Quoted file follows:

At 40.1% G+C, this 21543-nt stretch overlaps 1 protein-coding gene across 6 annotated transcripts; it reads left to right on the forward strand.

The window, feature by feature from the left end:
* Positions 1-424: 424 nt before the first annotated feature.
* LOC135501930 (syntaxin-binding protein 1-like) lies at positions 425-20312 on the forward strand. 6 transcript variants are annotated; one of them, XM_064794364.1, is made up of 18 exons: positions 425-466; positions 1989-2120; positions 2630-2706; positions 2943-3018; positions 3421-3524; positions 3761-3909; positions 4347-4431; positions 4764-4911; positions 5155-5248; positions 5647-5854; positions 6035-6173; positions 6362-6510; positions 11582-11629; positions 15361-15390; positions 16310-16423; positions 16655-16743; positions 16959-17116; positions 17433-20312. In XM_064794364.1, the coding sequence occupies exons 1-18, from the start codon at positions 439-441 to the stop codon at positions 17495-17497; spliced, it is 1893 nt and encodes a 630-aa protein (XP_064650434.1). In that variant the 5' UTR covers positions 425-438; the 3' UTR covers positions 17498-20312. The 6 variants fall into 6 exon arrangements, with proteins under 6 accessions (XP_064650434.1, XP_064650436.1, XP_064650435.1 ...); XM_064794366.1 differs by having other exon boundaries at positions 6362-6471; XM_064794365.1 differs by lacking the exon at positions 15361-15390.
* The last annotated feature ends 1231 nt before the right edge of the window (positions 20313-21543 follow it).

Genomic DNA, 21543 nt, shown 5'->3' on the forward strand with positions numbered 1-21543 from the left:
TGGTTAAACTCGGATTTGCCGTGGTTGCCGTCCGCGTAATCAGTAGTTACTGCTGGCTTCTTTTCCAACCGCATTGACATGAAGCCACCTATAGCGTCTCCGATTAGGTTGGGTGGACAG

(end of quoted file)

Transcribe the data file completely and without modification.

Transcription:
At 40.1% G+C, this 21543-nt stretch overlaps 1 protein-coding gene across 6 annotated transcripts; it reads left to right on the forward strand.

The window, feature by feature from the left end:
* Positions 1-424: 424 nt before the first annotated feature.
* LOC135501930 (syntaxin-binding protein 1-like) lies at positions 425-20312 on the forward strand. 6 transcript variants are annotated; one of them, XM_064794364.1, is made up of 18 exons: positions 425-466; positions 1989-2120; positions 2630-2706; positions 2943-3018; positions 3421-3524; positions 3761-3909; positions 4347-4431; positions 4764-4911; positions 5155-5248; positions 5647-5854; positions 6035-6173; positions 6362-6510; positions 11582-11629; positions 15361-15390; positions 16310-16423; positions 16655-16743; positions 16959-17116; positions 17433-20312. In XM_064794364.1, the coding sequence occupies exons 1-18, from the start codon at positions 439-441 to the stop codon at positions 17495-17497; spliced, it is 1893 nt and encodes a 630-aa protein (XP_064650434.1). In that variant the 5' UTR covers positions 425-438; the 3' UTR covers positions 17498-20312. The 6 variants fall into 6 exon arrangements, with proteins under 6 accessions (XP_064650434.1, XP_064650436.1, XP_064650435.1 ...); XM_064794366.1 differs by having other exon boundaries at positions 6362-6471; XM_064794365.1 differs by lacking the exon at positions 15361-15390.
* The last annotated feature ends 1231 nt before the right edge of the window (positions 20313-21543 follow it).

Genomic DNA, 21543 nt, shown 5'->3' on the forward strand with positions numbered 1-21543 from the left:
TGGTTAAACTCGGATTTGCCGTGGTTGCCGTCCGCGTAATCAGTAGTTACTGCTGGCTTCTTTTCCAACCGCATTGACATGAAGCCACCTATAGCGTCTCCGATTAGGTTGGGTGGACAG